Harrisville opens for marijuana business

HARRISVILLE — The Harrisville City Council on Monday unanimously approved new medical and recreational marijuana ordinances and amended the zoning requirements for both types of marijuana-related businesses to operate in the city.

The ordinances go into effect on June 26, after notice has been formally published in the local newspaper.

Mayor Jeff Gehring said city officials worked hard and he believes a medical marijuana facility or recreational marijuana establishment could be a “building block” that would allow additional development to come to the city. Gehring said the city has already had one “quite serious” inquiry, and he believes the city council’s gamble in spending the money to develop the ordinances will pay off. Harrisville paid Tom Reif, consultant with Michigan Municipal Cannabis Consultants, $5,000 to help draft its ordinances.

“I think we’re going down the right track,” Gehring said. “Everything is looking good, and I’m pretty excited. There’s been more interest in town than there has been in a long time, so I’m happy about that.”

Gehring said that, when people see that the marijuana initiative is successful, maybe they’ll want to start a small restaurant or a little clothing store or a business from other industries that show what “a pretty cool little place” Harrisville is. He said there are several buildings in town that would be great locations for new businesses to start.

“There’s a ton of things you could have here that people would love,” he said.

The ordinance allows medical marijuana facilities to operate in the city’s industrial zone and recreational marijuana establishments to operate in its commercial and mixed-use zones. The city’s industrial zone is located at the south end of town, just north of Harrisville State Park, and its commercial and mixed-use zones are located along the U.S.-23 corridor that runs through the city.

Those interested in getting a special-use permit from the city would pay $25 to receive the application packet. They would then pay a non-refundable application fee of $500 for a special-use permit, which is charged when the permit is submitted. A non-refundable local permitting fee of $5,000 is also required annually for each permit issued under the ordinance.

In addition to addressing where marijuana businesses can operate within the city, the ordinance requires the businesses to have an extensive security system with surveillance cameras and burglary alarms, as well as an operating air-filtration system to control any odors.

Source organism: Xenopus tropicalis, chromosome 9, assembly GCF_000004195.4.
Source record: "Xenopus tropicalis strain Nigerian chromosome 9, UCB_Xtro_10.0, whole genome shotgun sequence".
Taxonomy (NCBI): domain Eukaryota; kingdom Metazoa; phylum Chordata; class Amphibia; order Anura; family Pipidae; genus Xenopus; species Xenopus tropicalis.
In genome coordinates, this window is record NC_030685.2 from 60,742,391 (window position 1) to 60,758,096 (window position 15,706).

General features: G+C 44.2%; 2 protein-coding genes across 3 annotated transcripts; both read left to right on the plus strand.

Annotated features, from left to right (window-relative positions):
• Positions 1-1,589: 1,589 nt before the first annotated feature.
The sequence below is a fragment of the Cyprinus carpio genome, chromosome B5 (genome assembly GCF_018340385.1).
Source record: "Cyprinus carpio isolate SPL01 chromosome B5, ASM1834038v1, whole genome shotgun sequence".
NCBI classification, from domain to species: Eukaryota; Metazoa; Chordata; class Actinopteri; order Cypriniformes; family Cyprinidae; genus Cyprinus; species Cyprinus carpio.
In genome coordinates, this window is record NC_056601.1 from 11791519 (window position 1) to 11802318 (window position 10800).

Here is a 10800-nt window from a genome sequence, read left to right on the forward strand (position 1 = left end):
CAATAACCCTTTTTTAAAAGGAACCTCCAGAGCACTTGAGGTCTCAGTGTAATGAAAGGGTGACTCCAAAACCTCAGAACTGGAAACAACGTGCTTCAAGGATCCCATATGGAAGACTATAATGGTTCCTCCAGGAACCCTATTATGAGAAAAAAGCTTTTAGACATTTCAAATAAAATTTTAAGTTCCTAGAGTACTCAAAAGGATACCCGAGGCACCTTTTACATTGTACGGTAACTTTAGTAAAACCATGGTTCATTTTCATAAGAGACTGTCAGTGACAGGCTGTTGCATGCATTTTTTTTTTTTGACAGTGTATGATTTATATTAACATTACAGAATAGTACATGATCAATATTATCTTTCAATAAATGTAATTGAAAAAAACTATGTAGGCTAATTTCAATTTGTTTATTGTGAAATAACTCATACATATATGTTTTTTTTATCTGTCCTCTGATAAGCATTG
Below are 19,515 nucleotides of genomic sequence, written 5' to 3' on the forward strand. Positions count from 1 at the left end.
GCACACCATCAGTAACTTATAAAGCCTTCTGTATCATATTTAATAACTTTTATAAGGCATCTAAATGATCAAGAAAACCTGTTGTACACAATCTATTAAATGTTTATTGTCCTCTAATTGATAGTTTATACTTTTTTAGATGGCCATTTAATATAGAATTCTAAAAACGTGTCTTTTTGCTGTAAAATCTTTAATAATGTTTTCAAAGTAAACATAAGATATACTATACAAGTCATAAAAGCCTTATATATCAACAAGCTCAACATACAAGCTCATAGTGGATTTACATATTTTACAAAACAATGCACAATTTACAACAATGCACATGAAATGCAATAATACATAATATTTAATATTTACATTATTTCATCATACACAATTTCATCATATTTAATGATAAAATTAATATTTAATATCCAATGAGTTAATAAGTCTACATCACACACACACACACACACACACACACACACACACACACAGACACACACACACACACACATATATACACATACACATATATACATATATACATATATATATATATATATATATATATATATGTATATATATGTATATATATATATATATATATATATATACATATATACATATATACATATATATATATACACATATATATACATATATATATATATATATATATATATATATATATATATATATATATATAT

Depictions of marijuana or marijuana paraphernalia is not allowed on the building nor the outside property.

The ordinances also stipulate that:

∫ Medical or recreational marijuana cannot be sold in residential neighborhoods.

∫ Medical marijuana facilities and recreational marijuana establishments cannot be located within 250 feet of any school, college or university, library, preschool, or child care facility.

∫ The amount of marijuana on the property cannot exceed the amount permitted by the state license or the city’s permit.

∫ Marijuana offered for sale or distribution must be packaged and labeled according to state law. Additionally, marijuana cannot be visible from outside the facility.

∫ The sale, consumption or use of alcohol or tobacco products on the property is not allowed. Smoking or consumption of controlled substances, including marijuana, on the property is also not allowed.

∫ No person younger than18 will be able to enter a commercial marijuana facility without a parent or legal guardian.

Reif, Gehring and City Attorney Dave Cook will continue to develop the application packet for the special-use permit.

Michigan voters legalized medicinal marijuana in 2008 and recreational marijuana last year. Harrisville was the first community in Northeast Michigan to actively allow recreational marijuana facilities, while several other governments in the region –including Alpena and Alpena Township –have prohibited such businesses.

The state has finalized licensing regulations for medical marijuana but has not yet done so for recreational marijuana establishments.

Crystal Nelson can be reached at 989-358-5687 or cnelson@thealpenanews.com.

In other business

The Harrisville City Council on Monday also:

∫ accepted “with regret” the resignation of Alderman Mike Baird from the council and related boards and commissions. Gehring described Baird as “a figurehead” and the “backbone” of the council, and said Baird resigned because of “family issues.

In addition to serving on the city council, Baird served on the Planning Commission, the Harrisville Harbor Commission, as well as the Fire Review Board. The council is now looking to fill the Ward III vacancy and agreed to advertise for the position in the Alcona County Review.


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